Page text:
How to Make Stepping Stone Molds

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A sand mold of a shell on the beach.
A sand mold of a shell on the beach. (Image: Marko Roeper/iStock/Getty Images)

If you want to make your own stepping stones for the garden, store-bought molds give you a quick way to get started -- but the style and size options are quite limited. Instead, make your own molds from sand, plastic containers or just about any shallow, flat tray or household object durable enough to hold the cement until it dries.

Cardboard Creations

Sturdy, thick cardboard boxes morph into stepping stone molds with only slight modification. Cement mixtures harden into the interior shape of whatever they're poured into, so the inside bottom portion of the box must be flat and smooth. Cut a sheet of card stock or cardboard that fits the bottom snugly to make a smooth surface. Cover the inside walls of the box with plastic wrap and petroleum jelly so you can remove the hardened concrete easily. When the stepping stone becomes hard a few days after you pour the cement, remove it by flipping the box or by tearing the box apart, if necessary. Smooth away any imperfections on the stepping stone by rubbing your hand over it while wearing a work glove. The texture of the glove is enough to abrade away the flaws.

Sandy Selections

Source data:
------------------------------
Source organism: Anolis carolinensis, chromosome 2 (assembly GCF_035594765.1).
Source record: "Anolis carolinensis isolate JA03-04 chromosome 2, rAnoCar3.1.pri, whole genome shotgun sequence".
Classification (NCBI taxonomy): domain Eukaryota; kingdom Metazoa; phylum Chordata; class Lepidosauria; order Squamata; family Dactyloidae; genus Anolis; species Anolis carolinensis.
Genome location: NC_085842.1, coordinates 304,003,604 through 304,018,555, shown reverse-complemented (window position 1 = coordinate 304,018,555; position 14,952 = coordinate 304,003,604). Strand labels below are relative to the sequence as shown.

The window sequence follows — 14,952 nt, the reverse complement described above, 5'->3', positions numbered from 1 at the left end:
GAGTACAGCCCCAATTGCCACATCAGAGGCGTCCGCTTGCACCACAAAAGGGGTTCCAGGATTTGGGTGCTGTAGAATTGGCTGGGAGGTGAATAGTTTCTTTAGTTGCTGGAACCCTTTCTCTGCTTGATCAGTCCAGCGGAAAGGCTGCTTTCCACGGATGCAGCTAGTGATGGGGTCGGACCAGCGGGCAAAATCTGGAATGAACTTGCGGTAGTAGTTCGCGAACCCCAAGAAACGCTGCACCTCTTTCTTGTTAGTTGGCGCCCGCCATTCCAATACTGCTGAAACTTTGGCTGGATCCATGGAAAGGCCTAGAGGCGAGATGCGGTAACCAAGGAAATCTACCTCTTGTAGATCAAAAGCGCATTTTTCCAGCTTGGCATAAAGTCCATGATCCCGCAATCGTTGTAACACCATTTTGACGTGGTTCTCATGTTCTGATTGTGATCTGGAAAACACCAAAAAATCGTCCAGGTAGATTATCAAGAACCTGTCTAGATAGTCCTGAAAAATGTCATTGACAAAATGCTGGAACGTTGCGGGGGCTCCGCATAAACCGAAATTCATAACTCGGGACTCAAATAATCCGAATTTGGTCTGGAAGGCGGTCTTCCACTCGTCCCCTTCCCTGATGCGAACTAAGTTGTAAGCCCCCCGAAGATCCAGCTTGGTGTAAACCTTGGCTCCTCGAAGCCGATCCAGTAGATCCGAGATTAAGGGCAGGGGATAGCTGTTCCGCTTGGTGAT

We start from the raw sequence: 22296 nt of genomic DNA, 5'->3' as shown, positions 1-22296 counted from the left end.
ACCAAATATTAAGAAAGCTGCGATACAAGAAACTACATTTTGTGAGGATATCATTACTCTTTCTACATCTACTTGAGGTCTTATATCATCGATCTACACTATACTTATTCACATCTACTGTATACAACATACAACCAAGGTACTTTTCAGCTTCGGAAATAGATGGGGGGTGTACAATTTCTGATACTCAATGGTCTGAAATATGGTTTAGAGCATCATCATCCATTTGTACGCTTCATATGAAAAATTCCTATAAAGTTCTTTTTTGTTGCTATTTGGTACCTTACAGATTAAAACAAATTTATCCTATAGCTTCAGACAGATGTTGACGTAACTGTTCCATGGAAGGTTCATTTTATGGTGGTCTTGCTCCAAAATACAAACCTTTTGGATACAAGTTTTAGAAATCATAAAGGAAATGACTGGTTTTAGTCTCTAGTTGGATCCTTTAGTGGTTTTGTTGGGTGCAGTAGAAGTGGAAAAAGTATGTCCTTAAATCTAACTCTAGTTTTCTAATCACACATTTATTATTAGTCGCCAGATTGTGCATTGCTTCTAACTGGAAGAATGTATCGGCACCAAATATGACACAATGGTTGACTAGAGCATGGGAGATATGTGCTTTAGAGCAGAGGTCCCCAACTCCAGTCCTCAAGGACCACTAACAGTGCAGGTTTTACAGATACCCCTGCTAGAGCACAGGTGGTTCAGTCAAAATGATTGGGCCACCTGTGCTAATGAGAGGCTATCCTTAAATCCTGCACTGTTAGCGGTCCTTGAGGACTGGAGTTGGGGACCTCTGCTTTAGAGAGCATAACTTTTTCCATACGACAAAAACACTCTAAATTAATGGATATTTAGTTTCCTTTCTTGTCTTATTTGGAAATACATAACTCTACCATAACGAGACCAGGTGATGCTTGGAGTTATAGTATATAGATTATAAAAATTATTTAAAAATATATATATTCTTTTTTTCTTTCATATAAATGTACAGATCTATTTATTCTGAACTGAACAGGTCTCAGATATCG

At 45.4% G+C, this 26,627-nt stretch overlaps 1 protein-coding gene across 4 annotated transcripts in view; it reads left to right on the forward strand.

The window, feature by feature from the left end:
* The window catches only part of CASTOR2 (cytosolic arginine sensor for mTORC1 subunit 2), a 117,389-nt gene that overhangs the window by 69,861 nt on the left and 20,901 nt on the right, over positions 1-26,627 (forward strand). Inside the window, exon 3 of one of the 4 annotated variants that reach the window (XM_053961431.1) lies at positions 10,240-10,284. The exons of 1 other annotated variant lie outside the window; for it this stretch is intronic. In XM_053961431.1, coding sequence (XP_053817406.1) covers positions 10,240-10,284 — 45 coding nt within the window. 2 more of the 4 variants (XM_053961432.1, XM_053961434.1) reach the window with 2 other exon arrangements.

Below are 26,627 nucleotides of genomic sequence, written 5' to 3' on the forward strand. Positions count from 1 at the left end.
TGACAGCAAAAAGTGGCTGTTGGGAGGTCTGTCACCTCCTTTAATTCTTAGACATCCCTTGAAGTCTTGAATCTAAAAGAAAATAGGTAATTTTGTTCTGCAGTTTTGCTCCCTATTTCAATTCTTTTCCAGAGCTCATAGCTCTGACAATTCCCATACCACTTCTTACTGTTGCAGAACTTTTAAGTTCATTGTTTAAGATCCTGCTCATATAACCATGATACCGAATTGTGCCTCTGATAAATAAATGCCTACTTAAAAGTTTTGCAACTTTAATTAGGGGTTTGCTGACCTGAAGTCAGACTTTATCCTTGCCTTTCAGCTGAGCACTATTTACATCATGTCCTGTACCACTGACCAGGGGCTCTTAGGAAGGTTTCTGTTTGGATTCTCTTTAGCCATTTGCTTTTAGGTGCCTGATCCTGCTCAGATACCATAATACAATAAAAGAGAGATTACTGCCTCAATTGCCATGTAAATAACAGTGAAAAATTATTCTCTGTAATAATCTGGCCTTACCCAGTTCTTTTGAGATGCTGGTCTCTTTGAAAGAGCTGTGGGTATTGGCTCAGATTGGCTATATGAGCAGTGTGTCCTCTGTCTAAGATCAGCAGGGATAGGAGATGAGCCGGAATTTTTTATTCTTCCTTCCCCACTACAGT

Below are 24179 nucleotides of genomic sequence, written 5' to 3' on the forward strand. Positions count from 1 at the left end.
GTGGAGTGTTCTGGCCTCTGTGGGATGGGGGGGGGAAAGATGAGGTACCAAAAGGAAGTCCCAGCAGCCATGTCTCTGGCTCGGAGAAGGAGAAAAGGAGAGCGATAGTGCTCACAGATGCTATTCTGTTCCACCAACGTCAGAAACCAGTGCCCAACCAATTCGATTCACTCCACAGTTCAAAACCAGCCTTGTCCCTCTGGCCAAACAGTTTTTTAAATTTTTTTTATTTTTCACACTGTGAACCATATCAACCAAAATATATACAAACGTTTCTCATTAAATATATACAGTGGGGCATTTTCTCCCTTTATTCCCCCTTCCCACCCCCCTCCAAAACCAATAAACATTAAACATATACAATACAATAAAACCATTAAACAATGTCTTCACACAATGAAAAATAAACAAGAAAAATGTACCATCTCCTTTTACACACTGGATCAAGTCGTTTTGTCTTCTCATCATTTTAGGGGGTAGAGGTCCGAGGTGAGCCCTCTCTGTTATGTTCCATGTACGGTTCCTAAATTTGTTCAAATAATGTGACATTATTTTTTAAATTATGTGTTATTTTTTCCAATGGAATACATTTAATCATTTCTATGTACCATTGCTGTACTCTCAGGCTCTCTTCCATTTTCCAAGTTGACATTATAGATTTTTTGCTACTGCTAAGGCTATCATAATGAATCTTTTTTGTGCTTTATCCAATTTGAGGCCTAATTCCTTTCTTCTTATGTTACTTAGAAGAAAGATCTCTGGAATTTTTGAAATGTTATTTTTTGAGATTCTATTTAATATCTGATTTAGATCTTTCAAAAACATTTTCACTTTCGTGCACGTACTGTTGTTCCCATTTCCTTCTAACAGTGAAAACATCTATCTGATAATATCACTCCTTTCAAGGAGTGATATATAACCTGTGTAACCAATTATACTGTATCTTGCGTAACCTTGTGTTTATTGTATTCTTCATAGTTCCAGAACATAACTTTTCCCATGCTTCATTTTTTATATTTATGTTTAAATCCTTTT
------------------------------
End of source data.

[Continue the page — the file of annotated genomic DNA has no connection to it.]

Sand presents potentially infinite options for stepping stone designs, because it can be shaped in so many ways. Fill a plastic tub several inches deep with clean play sand, and then wet the sand slightly. Press a flat-bottomed object into the sand -- such as a casserole dish, cookie tin or even an existing stepping stone -- pushing it down at least an inch and compacting the sand in the process. Lift the object away, and pour the wet cement mix into the sand impression. If the sand is damp enough, it should even pick up details, if any, left behind from the object's impression, such as shells or seahorses.

Cement Cakes

You can use cake pans, pie tins, shallow trays and disposable baking pans to create stepping stones. These forms are durable and may be reused, as long as the inside is covered with petroleum jelly -- or plastic wrap and petroleum jelly, if you don't want the pan to get greasy. Plastic tubs and cookie tins may be used in the same manner.

Wooden Reusable Molds

Create your own square or rectangular wooden molds by making a thick frame shape out of layers of plywood -- this frame must be at least 2 inches thick to make a sturdy stepping stone. Create a wooden base that fits under the frame, with a built-in platform in the center that holds the frame in place and allows four side boards, taller than the frame, to be added and removed each time you create a stepping stone. Line the form with plastic, and then pour the cement. Once the cement is hard, remove the side boards one by one and lift the stepping stone out.

Stepping Stone Success

To add strength to your stepping stone, pour 1/2 inch of cement into the mold, and then add a piece of hardware cloth as large as possible without touching any of the mold's edges. Pour another 1/2 inch or so of cement over the hardware cloth. To add embellishments such as beach glass or shells to your stepping stone, cut a piece of contact paper to fit inside the bottom of the mold, and then set the paper into the bottom sticky side up. Adhere your add-ins face-down on the contact paper. This bottom layer becomes the top of your stone once the cement hardens and you peel the contact paper away.

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